PHILADELPHIA – Gambling is already a risky proposition, but if the person you’re playing against has technology help, it’s no longer gambling to you. It’s just plain losing.
Well at least one cheater isn’t too happy after U.S. Customs and Border Protection officers seized their phone-based gambling cheat device recently in Philadelphia.
While inspecting an express delivery parcel from Vietnam on April 21, CBP officers discovered an iPhone, a small black box with an antenna, and a charger. Upon closer examination, the iPhone was surprisingly light and the charging port was an Android port. Officers opened the phone and discovered a small circuit board, a watch battery, and a single button hot glued to the phone’s frame. Inside the small box with antenna, officers found a vibration motor.
Additional research revealed the device to be a poker or gambling cheat device. In these devices, the phone serves as a card reader and transmitter, while the vibration box serves as the wireless receiver. Similar devices are sold for thousands of dollars on black market forums.
Some cheat devices are built with cameras that can read barcodes painted on the sides of marked cards, while other devices can manipulate gambling machine hardware, currency readers and coin dispensers. Machine designers and casinos have implemented security measures that mitigate most gambling fraud. Unfortunately, gamblers playing in off-casino games are easier prey as they have little assurance of similar security protections.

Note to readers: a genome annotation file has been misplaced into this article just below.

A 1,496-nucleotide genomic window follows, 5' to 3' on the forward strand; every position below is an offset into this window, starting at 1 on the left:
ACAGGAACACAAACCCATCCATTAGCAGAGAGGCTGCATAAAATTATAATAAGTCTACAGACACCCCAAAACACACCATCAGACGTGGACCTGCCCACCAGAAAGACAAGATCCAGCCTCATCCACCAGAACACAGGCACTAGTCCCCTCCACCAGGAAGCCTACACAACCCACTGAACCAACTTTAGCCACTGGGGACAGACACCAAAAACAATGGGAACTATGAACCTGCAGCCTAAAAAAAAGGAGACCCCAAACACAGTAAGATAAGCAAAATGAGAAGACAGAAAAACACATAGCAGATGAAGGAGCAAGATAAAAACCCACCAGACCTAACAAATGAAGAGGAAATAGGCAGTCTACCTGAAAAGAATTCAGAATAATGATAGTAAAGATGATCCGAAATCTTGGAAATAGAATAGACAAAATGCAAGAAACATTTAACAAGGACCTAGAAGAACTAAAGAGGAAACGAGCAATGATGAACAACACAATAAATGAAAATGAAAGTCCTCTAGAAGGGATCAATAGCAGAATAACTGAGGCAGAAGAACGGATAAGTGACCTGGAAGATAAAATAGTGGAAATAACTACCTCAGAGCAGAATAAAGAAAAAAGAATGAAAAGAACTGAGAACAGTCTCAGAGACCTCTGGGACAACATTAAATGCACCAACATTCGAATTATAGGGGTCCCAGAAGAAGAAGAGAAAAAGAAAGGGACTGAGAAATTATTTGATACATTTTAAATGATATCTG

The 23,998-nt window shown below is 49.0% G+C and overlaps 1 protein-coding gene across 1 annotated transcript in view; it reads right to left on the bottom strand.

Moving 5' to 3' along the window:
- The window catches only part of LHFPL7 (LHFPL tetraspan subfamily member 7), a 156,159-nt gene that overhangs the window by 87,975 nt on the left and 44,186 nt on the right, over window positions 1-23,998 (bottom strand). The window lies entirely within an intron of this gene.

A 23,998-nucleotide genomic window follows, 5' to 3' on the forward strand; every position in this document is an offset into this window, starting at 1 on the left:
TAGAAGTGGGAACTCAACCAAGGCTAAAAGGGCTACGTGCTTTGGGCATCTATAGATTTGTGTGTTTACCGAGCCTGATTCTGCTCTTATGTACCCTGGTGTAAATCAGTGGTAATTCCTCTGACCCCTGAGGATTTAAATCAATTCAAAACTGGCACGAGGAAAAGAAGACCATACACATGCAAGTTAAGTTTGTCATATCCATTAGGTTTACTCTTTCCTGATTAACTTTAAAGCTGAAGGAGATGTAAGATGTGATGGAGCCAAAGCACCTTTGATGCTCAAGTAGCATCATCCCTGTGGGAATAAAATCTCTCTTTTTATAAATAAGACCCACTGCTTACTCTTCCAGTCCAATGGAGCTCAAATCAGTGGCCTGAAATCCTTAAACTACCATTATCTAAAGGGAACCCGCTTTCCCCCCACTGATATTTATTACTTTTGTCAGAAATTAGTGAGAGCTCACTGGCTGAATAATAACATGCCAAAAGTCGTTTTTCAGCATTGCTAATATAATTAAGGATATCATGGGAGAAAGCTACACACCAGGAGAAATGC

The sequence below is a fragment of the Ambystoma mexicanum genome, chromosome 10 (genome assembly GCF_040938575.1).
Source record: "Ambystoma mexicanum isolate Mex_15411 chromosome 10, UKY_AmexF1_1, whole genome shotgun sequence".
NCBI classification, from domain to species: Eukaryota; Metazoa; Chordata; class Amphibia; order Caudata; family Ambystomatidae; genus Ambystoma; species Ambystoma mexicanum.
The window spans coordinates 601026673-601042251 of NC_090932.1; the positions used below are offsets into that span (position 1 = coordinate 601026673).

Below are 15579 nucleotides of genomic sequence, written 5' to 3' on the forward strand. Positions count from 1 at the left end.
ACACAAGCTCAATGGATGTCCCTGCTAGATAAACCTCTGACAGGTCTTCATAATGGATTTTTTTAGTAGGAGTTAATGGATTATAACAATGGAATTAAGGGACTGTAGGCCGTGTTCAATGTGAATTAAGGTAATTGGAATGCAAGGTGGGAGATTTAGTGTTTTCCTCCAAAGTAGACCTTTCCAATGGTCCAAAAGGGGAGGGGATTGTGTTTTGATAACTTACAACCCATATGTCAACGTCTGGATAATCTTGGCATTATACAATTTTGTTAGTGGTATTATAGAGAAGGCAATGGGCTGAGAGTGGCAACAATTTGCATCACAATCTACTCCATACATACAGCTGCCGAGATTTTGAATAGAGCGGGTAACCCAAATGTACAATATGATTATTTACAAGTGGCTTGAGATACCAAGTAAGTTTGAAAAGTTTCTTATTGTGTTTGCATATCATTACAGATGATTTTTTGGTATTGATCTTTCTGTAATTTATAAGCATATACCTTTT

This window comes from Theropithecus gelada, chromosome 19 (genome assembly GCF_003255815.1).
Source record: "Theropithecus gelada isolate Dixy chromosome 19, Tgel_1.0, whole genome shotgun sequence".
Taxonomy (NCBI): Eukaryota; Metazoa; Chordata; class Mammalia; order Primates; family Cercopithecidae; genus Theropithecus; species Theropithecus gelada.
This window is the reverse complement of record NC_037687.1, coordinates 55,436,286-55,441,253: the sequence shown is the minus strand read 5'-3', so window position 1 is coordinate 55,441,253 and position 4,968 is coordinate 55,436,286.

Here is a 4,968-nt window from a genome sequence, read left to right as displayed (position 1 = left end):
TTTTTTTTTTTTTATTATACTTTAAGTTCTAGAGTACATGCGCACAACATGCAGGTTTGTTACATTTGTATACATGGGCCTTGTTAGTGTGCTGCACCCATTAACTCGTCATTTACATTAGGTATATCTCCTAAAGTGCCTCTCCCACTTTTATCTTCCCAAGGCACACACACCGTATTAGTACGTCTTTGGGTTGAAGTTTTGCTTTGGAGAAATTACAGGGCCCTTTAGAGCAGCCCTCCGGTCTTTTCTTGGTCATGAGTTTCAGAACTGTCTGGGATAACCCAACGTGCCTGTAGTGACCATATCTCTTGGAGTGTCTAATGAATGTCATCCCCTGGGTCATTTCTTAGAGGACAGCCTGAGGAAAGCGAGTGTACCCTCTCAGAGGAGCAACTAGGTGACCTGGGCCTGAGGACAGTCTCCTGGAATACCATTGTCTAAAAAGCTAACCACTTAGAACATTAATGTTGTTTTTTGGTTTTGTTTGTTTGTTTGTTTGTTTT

Officers seized the device, which was destined to an address in Philadelphia.
“Customs and Border Protection officers encounter a wide variety of illicit products, from the fairly routine narcotics and counterfeit goods to the more unique and odd, such as this gambling cheat device and the recent odometer manipulating modules. These products all have one thing in common - they may harm American consumers,” said Keith Fleming, Acting Director of Field Operations for CBP’s Baltimore Field Office. “As our nation’s border security agency, CBP remains steadfast in our commitment to intercept products that potentially hurt American consumers, impact businesses, and threaten our nation’s economic vitality.”
CBP's border security mission is led at ports of entry by CBP officers from the Office of Field Operations. CBP officers screen international travelers and cargo and search for illicit narcotics, unreported currency, weapons, counterfeit consumer goods, prohibited agriculture, and other illicit products that could potentially harm the American public, U.S. businesses, and our nation’s safety and economic vitality.
Learn more about what CBP accomplished during “A Typical Day” in 2020.